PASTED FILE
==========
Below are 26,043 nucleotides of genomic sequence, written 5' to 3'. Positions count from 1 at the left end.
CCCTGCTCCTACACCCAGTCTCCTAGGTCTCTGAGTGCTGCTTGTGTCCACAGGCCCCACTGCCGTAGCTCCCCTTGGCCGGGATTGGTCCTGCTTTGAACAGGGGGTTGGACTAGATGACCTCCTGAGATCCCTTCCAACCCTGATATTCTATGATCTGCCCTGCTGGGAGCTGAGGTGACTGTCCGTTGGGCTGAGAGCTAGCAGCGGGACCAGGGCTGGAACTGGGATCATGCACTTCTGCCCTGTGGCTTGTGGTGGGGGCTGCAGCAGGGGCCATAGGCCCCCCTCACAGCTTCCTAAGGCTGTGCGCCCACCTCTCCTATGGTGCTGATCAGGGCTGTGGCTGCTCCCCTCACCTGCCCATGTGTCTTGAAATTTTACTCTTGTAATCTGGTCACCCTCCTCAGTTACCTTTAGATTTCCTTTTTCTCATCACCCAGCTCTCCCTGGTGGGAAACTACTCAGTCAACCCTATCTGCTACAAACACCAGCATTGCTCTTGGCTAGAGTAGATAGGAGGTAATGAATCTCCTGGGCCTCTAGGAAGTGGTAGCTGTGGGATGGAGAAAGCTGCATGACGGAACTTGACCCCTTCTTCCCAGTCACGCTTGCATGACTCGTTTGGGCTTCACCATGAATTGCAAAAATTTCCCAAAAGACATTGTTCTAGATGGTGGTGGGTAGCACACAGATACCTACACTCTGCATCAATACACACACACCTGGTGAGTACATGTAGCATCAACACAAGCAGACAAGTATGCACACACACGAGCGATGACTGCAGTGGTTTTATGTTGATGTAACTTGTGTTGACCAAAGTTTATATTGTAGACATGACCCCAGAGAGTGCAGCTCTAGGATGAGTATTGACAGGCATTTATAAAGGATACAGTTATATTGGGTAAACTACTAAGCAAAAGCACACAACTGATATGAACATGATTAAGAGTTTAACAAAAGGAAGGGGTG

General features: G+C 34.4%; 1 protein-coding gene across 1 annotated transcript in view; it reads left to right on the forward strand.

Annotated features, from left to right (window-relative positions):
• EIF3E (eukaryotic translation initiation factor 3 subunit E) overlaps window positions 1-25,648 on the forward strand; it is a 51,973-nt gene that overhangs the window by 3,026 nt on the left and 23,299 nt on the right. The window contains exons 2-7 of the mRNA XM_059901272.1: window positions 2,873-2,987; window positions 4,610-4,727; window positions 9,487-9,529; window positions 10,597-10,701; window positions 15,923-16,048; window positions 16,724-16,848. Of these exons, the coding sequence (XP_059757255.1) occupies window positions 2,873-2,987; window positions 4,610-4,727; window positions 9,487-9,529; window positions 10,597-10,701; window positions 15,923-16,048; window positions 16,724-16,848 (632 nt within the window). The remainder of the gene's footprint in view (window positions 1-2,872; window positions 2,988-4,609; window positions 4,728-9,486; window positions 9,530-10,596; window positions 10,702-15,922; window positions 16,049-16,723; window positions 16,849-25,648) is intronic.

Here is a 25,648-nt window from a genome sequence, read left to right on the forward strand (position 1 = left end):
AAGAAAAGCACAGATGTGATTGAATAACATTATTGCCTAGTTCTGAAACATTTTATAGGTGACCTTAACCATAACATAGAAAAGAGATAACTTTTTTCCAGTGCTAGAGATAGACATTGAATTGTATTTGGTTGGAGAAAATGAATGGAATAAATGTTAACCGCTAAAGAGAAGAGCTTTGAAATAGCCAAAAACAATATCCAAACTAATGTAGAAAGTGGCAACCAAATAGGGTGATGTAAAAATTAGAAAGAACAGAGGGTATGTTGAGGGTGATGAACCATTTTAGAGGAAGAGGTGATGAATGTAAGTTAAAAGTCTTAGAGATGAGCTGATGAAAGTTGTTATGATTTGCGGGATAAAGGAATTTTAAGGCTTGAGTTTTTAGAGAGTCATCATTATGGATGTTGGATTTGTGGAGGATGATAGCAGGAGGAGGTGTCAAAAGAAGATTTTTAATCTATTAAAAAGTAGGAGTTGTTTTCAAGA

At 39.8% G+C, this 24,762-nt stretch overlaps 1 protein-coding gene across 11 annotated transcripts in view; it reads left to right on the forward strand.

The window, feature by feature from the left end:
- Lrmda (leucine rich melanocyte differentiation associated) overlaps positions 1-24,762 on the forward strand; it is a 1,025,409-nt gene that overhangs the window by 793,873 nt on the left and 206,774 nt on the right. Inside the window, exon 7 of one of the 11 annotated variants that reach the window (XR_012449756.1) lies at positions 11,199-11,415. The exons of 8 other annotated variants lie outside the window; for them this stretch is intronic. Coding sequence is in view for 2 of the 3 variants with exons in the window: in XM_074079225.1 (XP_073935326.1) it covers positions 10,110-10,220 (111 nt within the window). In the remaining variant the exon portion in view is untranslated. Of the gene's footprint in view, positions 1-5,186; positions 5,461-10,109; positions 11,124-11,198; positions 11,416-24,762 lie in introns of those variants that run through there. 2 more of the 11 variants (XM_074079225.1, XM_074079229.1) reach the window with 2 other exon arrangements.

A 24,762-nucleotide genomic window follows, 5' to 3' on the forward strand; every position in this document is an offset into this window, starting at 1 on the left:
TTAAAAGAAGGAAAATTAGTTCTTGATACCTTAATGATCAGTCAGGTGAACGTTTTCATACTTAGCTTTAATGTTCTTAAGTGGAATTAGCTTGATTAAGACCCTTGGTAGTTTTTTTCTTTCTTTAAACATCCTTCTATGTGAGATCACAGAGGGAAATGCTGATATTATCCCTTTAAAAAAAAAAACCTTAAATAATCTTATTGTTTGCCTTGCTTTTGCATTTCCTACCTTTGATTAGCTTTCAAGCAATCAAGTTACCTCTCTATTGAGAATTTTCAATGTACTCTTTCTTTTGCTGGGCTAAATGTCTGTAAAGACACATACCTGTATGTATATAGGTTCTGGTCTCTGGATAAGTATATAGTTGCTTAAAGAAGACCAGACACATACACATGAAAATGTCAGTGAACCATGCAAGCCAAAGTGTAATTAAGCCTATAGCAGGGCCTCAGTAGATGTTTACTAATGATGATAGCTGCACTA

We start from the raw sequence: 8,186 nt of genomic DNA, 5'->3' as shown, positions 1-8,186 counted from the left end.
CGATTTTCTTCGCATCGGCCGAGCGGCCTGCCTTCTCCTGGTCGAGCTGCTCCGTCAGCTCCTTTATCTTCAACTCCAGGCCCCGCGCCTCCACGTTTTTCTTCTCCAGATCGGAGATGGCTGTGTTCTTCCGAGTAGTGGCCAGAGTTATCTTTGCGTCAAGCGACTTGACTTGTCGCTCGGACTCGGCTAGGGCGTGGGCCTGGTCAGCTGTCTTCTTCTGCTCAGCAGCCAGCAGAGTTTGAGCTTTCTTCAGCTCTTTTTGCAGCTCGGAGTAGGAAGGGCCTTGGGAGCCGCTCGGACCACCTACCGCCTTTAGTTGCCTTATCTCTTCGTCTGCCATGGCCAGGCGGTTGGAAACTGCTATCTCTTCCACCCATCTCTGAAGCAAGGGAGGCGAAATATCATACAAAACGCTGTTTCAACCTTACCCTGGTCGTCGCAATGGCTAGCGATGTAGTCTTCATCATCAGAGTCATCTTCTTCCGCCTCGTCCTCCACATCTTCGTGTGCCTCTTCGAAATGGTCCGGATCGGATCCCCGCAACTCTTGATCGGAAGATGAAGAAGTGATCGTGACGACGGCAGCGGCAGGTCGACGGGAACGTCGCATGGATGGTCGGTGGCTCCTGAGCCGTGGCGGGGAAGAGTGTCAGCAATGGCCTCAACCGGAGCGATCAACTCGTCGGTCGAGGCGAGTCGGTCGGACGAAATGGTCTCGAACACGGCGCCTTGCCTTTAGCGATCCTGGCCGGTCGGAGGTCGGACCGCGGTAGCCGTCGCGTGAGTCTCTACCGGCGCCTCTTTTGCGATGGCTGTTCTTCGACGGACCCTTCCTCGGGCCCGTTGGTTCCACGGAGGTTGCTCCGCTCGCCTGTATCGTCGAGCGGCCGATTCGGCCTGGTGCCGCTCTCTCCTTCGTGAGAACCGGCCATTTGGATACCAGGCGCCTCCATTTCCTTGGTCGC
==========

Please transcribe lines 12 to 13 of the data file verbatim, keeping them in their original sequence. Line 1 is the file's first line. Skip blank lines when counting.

TTAAAAGAAGGAAAATTAGTTCTTGATACCTTAATGATCAGTCAGGTGAACGTTTTCATACTTAGCTTTAATGTTCTTAAGTGGAATTAGCTTGATTAAGACCCTTGGTAGTTTTTTTCTTTCTTTAAACATCCTTCTATGTGAGATCACAGAGGGAAATGCTGATATTATCCCTTTAAAAAAAAAAACCTTAAATAATCTTATTGTTTGCCTTGCTTTTGCATTTCCTACCTTTGATTAGCTTTCAAGCAATCAAGTTACCTCTCTATTGAGAATTTTCAATGTACTCTTTCTTTTGCTGGGCTAAATGTCTGTAAAGACACATACCTGTATGTATATAGGTTCTGGTCTCTGGATAAGTATATAGTTGCTTAAAGAAGACCAGACACATACACATGAAAATGTCAGTGAACCATGCAAGCCAAAGTGTAATTAAGCCTATAGCAGGGCCTCAGTAGATGTTTACTAATGATGATAGCTGCACTA

We start from the raw sequence: 8,186 nt of genomic DNA, 5'->3' as shown, positions 1-8,186 counted from the left end.